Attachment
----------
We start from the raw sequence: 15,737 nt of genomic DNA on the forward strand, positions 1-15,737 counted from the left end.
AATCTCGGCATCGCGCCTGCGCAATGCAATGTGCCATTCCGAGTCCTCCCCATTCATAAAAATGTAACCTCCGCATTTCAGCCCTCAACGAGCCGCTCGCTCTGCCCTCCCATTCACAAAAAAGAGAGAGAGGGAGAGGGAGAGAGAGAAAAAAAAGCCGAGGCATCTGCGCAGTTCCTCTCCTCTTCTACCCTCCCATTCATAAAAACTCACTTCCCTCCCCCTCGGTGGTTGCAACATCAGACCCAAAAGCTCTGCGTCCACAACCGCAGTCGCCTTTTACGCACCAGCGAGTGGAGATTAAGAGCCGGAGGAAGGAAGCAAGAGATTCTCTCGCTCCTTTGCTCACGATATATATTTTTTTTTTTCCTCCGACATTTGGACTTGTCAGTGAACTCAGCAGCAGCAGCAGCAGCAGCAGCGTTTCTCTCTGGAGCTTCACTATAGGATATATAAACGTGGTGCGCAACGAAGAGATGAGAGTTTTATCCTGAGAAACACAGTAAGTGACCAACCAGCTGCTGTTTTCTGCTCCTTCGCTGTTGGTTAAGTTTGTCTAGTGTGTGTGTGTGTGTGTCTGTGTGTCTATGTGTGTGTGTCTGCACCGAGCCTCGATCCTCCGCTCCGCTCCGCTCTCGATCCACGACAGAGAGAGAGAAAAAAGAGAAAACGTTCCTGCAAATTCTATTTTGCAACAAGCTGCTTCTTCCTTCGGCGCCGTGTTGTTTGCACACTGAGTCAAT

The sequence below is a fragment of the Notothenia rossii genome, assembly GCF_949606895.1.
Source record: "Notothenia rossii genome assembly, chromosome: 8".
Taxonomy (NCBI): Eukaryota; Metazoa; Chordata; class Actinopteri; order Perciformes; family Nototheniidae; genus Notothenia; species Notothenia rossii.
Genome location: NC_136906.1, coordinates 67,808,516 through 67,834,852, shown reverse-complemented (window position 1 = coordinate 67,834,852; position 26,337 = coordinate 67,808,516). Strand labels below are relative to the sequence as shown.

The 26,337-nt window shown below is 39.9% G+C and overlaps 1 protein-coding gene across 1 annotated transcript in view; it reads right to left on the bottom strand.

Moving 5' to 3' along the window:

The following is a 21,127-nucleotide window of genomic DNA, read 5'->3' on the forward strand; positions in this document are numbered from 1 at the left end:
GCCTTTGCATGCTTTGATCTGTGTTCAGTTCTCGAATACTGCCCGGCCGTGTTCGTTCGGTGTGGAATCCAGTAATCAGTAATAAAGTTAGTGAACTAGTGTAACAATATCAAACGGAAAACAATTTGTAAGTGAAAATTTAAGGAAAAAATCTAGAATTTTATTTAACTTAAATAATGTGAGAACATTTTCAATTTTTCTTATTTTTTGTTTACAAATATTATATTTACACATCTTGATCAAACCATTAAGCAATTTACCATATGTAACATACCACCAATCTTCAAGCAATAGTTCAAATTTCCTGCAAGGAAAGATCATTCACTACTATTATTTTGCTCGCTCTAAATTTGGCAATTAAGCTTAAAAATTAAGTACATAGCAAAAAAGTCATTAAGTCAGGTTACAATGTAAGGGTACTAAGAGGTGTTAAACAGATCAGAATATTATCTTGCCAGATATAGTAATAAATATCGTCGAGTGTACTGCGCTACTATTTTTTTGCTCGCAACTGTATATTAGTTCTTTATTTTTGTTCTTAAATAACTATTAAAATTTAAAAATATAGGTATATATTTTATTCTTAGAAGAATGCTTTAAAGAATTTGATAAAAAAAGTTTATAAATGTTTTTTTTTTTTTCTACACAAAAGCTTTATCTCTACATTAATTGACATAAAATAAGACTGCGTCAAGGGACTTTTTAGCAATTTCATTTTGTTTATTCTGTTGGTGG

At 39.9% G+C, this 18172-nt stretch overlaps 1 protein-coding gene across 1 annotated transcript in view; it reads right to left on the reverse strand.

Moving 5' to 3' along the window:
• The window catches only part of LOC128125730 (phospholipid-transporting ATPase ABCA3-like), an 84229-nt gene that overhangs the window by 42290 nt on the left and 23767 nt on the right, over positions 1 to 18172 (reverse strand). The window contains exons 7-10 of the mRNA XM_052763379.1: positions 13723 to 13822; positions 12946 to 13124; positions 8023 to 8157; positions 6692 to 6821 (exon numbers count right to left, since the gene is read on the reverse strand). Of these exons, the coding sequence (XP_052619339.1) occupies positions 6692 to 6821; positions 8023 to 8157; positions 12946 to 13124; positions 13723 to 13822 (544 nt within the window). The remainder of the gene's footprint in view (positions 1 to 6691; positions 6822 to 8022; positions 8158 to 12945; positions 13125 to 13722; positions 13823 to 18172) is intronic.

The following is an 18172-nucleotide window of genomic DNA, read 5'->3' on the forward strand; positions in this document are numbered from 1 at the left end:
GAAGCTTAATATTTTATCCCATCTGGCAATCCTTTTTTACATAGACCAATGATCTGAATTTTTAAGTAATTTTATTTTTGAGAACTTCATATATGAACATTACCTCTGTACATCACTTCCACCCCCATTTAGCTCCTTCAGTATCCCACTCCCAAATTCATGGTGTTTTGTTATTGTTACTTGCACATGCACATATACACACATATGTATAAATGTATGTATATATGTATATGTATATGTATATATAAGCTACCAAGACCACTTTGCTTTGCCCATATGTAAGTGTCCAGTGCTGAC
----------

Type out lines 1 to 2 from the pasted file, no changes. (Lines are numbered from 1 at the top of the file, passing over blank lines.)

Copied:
We start from the raw sequence: 15,737 nt of genomic DNA on the forward strand, positions 1-15,737 counted from the left end.
AATCTCGGCATCGCGCCTGCGCAATGCAATGTGCCATTCCGAGTCCTCCCCATTCATAAAAATGTAACCTCCGCATTTCAGCCCTCAACGAGCCGCTCGCTCTGCCCTCCCATTCACAAAAAAGAGAGAGAGGGAGAGGGAGAGAGAGAAAAAAAAGCCGAGGCATCTGCGCAGTTCCTCTCCTCTTCTACCCTCCCATTCATAAAAACTCACTTCCCTCCCCCTCGGTGGTTGCAACATCAGACCCAAAAGCTCTGCGTCCACAACCGCAGTCGCCTTTTACGCACCAGCGAGTGGAGATTAAGAGCCGGAGGAAGGAAGCAAGAGATTCTCTCGCTCCTTTGCTCACGATATATATTTTTTTTTTTCCTCCGACATTTGGACTTGTCAGTGAACTCAGCAGCAGCAGCAGCAGCAGCAGCGTTTCTCTCTGGAGCTTCACTATAGGATATATAAACGTGGTGCGCAACGAAGAGATGAGAGTTTTATCCTGAGAAACACAGTAAGTGACCAACCAGCTGCTGTTTTCTGCTCCTTCGCTGTTGGTTAAGTTTGTCTAGTGTGTGTGTGTGTGTGTCTGTGTGTCTATGTGTGTGTGTCTGCACCGAGCCTCGATCCTCCGCTCCGCTCCGCTCTCGATCCACGACAGAGAGAGAGAAAAAAGAGAAAACGTTCCTGCAAATTCTATTTTGCAACAAGCTGCTTCTTCCTTCGGCGCCGTGTTGTTTGCACACTGAGTCAAT